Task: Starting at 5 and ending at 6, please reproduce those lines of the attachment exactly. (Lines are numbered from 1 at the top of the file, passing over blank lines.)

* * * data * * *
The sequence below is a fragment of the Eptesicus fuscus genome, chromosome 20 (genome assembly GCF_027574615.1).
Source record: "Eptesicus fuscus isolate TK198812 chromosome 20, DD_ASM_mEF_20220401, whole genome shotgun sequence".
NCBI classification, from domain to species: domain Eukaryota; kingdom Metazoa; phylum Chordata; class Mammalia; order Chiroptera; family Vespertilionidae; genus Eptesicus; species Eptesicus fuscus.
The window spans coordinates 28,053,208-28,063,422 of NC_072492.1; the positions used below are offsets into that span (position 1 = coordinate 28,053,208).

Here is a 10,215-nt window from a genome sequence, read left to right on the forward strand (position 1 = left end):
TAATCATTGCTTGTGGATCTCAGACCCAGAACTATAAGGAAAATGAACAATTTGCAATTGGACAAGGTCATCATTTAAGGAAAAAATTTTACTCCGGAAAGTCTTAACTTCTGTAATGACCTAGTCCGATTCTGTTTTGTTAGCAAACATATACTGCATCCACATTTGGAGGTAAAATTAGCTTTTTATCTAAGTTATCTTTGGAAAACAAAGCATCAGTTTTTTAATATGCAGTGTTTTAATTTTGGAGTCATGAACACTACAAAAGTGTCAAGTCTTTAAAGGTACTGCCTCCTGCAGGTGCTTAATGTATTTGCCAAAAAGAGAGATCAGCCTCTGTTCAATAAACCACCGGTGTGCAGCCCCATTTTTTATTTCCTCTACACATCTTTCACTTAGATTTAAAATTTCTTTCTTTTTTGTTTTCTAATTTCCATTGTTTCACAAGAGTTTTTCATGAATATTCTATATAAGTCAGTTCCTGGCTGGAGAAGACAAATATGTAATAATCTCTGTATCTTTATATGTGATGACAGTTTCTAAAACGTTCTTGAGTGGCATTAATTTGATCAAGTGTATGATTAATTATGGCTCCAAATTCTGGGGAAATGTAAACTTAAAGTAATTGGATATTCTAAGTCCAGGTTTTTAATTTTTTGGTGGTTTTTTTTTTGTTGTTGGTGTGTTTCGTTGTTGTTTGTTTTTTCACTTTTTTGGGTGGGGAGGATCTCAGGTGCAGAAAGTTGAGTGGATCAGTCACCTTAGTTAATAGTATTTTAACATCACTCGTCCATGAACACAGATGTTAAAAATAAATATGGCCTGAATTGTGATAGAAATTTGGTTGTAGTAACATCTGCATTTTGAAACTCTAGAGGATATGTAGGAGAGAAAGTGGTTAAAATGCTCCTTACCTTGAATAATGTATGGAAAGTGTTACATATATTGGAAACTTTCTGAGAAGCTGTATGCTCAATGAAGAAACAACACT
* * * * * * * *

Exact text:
Here is a 10,215-nt window from a genome sequence, read left to right on the forward strand (position 1 = left end):
TAATCATTGCTTGTGGATCTCAGACCCAGAACTATAAGGAAAATGAACAATTTGCAATTGGACAAGGTCATCATTTAAGGAAAAAATTTTACTCCGGAAAGTCTTAACTTCTGTAATGACCTAGTCCGATTCTGTTTTGTTAGCAAACATATACTGCATCCACATTTGGAGGTAAAATTAGCTTTTTATCTAAGTTATCTTTGGAAAACAAAGCATCAGTTTTTTAATATGCAGTGTTTTAATTTTGGAGTCATGAACACTACAAAAGTGTCAAGTCTTTAAAGGTACTGCCTCCTGCAGGTGCTTAATGTATTTGCCAAAAAGAGAGATCAGCCTCTGTTCAATAAACCACCGGTGTGCAGCCCCATTTTTTATTTCCTCTACACATCTTTCACTTAGATTTAAAATTTCTTTCTTTTTTGTTTTCTAATTTCCATTGTTTCACAAGAGTTTTTCATGAATATTCTATATAAGTCAGTTCCTGGCTGGAGAAGACAAATATGTAATAATCTCTGTATCTTTATATGTGATGACAGTTTCTAAAACGTTCTTGAGTGGCATTAATTTGATCAAGTGTATGATTAATTATGGCTCCAAATTCTGGGGAAATGTAAACTTAAAGTAATTGGATATTCTAAGTCCAGGTTTTTAATTTTTTGGTGGTTTTTTTTTTGTTGTTGGTGTGTTTCGTTGTTGTTTGTTTTTTCACTTTTTTGGGTGGGGAGGATCTCAGGTGCAGAAAGTTGAGTGGATCAGTCACCTTAGTTAATAGTATTTTAACATCACTCGTCCATGAACACAGATGTTAAAAATAAATATGGCCTGAATTGTGATAGAAATTTGGTTGTAGTAACATCTGCATTTTGAAACTCTAGAGGATATGTAGGAGAGAAAGTGGTTAAAATGCTCCTTACCTTGAATAATGTATGGAAAGTGTTACATATATTGGAAACTTTCTGAGAAGCTGTATGCTCAATGAAGAAACAACACT